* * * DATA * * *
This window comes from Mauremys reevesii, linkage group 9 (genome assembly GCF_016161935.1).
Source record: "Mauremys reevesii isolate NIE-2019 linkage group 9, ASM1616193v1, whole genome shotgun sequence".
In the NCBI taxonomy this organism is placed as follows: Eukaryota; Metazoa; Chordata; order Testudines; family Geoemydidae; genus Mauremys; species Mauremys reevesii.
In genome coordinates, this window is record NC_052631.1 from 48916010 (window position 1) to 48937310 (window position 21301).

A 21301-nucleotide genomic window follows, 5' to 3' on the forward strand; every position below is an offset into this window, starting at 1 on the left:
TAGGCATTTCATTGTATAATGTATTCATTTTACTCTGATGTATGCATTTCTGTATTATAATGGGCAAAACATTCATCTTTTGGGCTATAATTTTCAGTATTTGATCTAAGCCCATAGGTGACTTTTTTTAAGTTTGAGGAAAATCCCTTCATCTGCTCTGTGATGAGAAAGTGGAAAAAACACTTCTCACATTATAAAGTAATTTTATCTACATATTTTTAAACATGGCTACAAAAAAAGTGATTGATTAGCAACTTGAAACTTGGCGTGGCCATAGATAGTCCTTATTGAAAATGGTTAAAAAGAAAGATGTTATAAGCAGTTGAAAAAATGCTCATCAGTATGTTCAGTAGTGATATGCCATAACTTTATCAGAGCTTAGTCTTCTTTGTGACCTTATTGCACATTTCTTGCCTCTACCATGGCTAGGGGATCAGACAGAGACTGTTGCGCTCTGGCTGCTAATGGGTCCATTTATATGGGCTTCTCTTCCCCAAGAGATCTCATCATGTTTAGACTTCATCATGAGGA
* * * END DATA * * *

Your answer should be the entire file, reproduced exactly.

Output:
This window comes from Mauremys reevesii, linkage group 9 (genome assembly GCF_016161935.1).
Source record: "Mauremys reevesii isolate NIE-2019 linkage group 9, ASM1616193v1, whole genome shotgun sequence".
In the NCBI taxonomy this organism is placed as follows: Eukaryota; Metazoa; Chordata; order Testudines; family Geoemydidae; genus Mauremys; species Mauremys reevesii.
In genome coordinates, this window is record NC_052631.1 from 48916010 (window position 1) to 48937310 (window position 21301).

A 21301-nucleotide genomic window follows, 5' to 3' on the forward strand; every position below is an offset into this window, starting at 1 on the left:
TAGGCATTTCATTGTATAATGTATTCATTTTACTCTGATGTATGCATTTCTGTATTATAATGGGCAAAACATTCATCTTTTGGGCTATAATTTTCAGTATTTGATCTAAGCCCATAGGTGACTTTTTTTAAGTTTGAGGAAAATCCCTTCATCTGCTCTGTGATGAGAAAGTGGAAAAAACACTTCTCACATTATAAAGTAATTTTATCTACATATTTTTAAACATGGCTACAAAAAAAGTGATTGATTAGCAACTTGAAACTTGGCGTGGCCATAGATAGTCCTTATTGAAAATGGTTAAAAAGAAAGATGTTATAAGCAGTTGAAAAAATGCTCATCAGTATGTTCAGTAGTGATATGCCATAACTTTATCAGAGCTTAGTCTTCTTTGTGACCTTATTGCACATTTCTTGCCTCTACCATGGCTAGGGGATCAGACAGAGACTGTTGCGCTCTGGCTGCTAATGGGTCCATTTATATGGGCTTCTCTTCCCCAAGAGATCTCATCATGTTTAGACTTCATCATGAGGA